I want to bake a carrot cake to feed
my horse on Christmas but the barn manager says no way can I do that with him
in charge. Whose right?
I had to chuckle at your letter because a
number of years and horses ago I wondered the same thing. At that time I had a
sorrel QH gelding and I wanted to give him a Christmas gift so I decided to make
him a horse carrot cake - no eggs, flour, butter, just horse ingredients. I grated
a huge bag of carrots, mixed in some molasses and bran and formed it into a cake
shape. I proudly presented it to him only to have him take one sniff, turn up
his upper lip and exhibit the flehmen response.
response is when a horse draws back their upper lip exposing their upper incisors.
It is a comical gesture where the horse seems to be saying "Eeeeoooowwwwww"
but it has a physiological basis. The position of the lips helps a horse to process
a smell better so it is usually done when a horse smells something odd or pungent,
like when a stallion smells a mare's urine or when any horse smells medication.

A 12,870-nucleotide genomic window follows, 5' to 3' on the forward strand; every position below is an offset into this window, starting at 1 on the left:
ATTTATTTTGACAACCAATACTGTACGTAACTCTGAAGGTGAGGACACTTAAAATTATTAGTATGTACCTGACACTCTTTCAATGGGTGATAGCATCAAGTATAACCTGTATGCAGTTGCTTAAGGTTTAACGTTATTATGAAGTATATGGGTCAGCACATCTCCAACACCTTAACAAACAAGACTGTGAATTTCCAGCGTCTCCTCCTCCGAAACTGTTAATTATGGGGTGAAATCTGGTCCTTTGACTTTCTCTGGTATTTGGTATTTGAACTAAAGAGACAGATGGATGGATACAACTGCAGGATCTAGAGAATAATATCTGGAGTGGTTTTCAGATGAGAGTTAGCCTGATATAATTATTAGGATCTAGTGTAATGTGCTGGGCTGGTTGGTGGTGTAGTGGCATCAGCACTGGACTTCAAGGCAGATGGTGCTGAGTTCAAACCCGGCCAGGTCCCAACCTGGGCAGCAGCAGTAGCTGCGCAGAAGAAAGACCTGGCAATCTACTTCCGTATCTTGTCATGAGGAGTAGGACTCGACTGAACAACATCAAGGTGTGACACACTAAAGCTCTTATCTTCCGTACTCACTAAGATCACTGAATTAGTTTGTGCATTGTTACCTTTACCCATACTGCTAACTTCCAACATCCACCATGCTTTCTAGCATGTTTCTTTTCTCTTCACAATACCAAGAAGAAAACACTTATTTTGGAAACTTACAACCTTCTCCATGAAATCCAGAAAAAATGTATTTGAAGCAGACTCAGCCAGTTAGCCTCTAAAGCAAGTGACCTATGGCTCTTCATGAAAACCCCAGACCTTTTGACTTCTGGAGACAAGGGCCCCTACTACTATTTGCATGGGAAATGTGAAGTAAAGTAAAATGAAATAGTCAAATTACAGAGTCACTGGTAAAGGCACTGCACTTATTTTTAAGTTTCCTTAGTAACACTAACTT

I digress. So even though I used horse feed items that I had in the barn, a carrot
cake was not my gelding's idea of a gift.
So I began
wondering what would be a good horse gift but then it dawned on me that giving
a horse a gift at Christmas in itself was anthropomorphic.
is when we attribute human characteristics to an animal or assume an animal views
the world as we do. As if a horse would know Christmas is coming or would expect
a gift. When we put Santa hats or antlers on our horses or hang a wreath on his
stall, we are doing that for us, not our horses.
would be on a horse's wish list?
So I put together
some things, from a horse's viewpoint, that might be perceived as a gift and wrote
an article that might give you some ideas:
But don't give up on the carrot cake idea.....maybe
make it a dark chocolate cake and give it to your barn manager !
your barn manager has the right to tell you what you may or may not feed your
horse......here are my thoughts. First of all, I assume that if you are entrusting
your horse to the care of a barn manager, then you have put a certain amount of
faith in that person's judgment. If you are young or inexperienced with the care
and management of horses and your barn manager is experienced and has your horse's
welfare at heart, then he might say "no cake" because he is trying to avoid your
horse getting sick (colic) from eating something that not part of his normal diet.
Horses are most healthy when on a regular, predictable diet. If you think there
is some other reason you and the barn manager are disagreeing, the best thing
to do is talk about it.